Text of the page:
Museum Quality handmade oil paintings painted by Native American Fine Artist Ayasha. Paintings are usually done on canvas, birch bark panel heavily and other wood panels heavily primed and sealed. All originals come with an authenticity certificate from Ayasha.
Oils are my preferred medium to work with. I began using oils in 2014. There are quality advantages for oils. The main advantages are their flexibility and depth of vivid color. Oils can be applied in many ways such as from thin glazes diluted with turpentine to thick impasto. Because it is slow drying, I am able to continue working with the paint much longer than other paint mediums. Oils provide me with a better opportunity for layering and blending. Oils allow me to create a richness of color as well as a full range of tonal transitions and shades.
Almost all of the finest artists since the Renaissance have produced masterpieces using oils as their favored medium. Except for Michaelangelo (1475-1564). You may not know it, but every single existing panel by Michelangelo was actually egg tempera.
What is Oil Paint?
In its simplest form, oil paint is a mixture of three things: pigment, binder, and thinner. The pigment is the color element, while the binder (the oil) is the liquid vehicle or carrier which holds the ground-up pigment to be applied to the canvas or whatever support is to be painted.
A thinner is usually added to the viscous pigment-oil mixture to make it easier to apply with a brush. Thus, for example, one of the simplest oil paints might contain a mixture of red iron oxide (the pigment), linseed oil (the binder), and turpentine (the thinner). Oil paint may also contain a number of other additives, to promote drying, appearance, and other actions.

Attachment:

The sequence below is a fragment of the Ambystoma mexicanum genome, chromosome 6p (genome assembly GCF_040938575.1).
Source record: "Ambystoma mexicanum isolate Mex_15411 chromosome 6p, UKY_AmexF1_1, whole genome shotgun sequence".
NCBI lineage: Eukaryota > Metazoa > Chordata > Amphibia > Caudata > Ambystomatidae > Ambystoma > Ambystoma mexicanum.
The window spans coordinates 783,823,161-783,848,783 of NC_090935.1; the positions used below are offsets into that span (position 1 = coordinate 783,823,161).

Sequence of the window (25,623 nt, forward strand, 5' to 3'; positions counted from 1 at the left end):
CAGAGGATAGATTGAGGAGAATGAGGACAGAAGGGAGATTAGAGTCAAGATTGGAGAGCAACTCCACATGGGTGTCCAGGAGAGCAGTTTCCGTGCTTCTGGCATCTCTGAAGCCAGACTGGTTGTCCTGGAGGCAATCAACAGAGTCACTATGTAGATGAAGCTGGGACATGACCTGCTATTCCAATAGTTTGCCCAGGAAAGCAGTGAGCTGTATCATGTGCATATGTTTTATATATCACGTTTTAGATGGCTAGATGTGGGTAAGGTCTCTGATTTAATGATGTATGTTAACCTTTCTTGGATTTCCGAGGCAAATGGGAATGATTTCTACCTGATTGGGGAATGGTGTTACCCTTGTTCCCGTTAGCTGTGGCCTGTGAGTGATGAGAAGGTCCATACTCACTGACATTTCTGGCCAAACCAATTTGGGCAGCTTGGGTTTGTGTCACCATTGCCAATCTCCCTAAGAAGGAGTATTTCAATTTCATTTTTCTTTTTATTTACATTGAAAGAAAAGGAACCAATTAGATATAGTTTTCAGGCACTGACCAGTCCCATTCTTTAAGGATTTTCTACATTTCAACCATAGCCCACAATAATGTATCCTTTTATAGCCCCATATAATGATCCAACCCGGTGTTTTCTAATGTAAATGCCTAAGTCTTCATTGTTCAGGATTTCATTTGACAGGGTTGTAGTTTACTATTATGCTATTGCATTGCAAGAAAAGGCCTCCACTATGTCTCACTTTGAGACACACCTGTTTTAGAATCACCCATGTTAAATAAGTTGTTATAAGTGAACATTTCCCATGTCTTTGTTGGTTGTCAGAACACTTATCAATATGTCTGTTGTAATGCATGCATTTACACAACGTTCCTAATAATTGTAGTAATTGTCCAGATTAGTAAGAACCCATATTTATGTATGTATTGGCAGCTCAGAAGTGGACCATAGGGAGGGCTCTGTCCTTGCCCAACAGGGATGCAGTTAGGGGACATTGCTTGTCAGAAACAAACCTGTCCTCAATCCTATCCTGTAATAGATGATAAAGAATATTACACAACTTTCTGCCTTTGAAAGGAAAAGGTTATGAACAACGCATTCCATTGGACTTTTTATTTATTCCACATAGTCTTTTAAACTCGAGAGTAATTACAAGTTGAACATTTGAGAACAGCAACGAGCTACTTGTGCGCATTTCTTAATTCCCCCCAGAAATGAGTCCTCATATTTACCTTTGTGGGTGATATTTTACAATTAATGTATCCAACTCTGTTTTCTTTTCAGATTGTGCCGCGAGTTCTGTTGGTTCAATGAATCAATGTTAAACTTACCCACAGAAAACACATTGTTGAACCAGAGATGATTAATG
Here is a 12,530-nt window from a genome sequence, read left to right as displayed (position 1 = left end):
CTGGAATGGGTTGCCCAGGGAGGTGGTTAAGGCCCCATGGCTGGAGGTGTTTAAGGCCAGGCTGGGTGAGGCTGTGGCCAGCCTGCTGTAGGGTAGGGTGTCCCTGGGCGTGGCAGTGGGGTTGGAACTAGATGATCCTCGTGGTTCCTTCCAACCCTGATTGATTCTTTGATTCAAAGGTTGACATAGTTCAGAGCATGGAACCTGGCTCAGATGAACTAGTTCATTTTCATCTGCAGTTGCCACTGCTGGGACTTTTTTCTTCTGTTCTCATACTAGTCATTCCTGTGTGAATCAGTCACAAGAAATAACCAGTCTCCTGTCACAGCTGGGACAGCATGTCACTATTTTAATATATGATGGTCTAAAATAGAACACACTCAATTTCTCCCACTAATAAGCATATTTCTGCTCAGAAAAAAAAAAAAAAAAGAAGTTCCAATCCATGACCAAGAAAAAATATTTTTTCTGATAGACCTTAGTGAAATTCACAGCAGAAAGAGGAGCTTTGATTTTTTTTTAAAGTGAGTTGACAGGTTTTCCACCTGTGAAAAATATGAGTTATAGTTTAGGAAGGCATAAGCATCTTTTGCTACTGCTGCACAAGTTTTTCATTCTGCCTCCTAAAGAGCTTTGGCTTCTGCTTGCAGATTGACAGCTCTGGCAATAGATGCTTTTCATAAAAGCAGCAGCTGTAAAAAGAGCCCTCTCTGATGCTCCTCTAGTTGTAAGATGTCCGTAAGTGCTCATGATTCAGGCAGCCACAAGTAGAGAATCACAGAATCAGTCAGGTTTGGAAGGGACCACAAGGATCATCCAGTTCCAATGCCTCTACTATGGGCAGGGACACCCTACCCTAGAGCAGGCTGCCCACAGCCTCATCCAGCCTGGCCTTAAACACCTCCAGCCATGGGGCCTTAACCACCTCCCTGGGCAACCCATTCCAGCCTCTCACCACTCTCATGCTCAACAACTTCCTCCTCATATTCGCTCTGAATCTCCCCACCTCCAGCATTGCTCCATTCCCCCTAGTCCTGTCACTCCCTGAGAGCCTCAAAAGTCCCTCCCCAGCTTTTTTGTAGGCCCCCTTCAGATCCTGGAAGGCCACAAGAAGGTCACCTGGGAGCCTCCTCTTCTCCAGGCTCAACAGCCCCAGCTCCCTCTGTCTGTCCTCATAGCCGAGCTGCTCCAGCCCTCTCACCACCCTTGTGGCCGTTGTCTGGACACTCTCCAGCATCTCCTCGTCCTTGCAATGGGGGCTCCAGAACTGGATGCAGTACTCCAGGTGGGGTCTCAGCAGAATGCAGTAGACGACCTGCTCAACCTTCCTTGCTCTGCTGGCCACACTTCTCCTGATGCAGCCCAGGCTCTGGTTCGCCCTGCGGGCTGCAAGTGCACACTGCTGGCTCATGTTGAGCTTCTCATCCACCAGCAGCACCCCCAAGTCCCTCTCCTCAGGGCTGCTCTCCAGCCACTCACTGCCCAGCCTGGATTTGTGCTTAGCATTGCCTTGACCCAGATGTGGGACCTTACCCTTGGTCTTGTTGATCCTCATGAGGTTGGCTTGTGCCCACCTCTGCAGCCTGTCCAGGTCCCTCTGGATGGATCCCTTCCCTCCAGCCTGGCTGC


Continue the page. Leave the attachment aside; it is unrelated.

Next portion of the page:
What Sort of Oil is Used in Oil Paint?
Unlike tempera, acrylic paint, watercolor, or gouache, all of which dry by evaporation, oil paint dries by oxidation - meaning, the oil reacts chemically with oxygen in the air and gradually changes from a liquid to a gel and finally becomes hard.
What Types of Oils are Used in Oil Paint?
The most popular type of oil used in painting is linseed oil because (unlike other vegetable oils like olive or canola oil) it dries by oxidation. Linseed oil is what Ayasha prefers to use. Linseed oil is not the only drying (or siccative) oil: safflower, poppy seed, or walnut oil may also be used, depending on the sheen, drying time and other effects required by the painter. However, linseed oil tends to dry faster and, in the process, forms a more flexible paint film that can be reworked more easily. Note also, that pigments do not dry at the same speed: charcoal black oil paint, for instance, tends to be slower to dry while red/yellow ochre hardens much faster.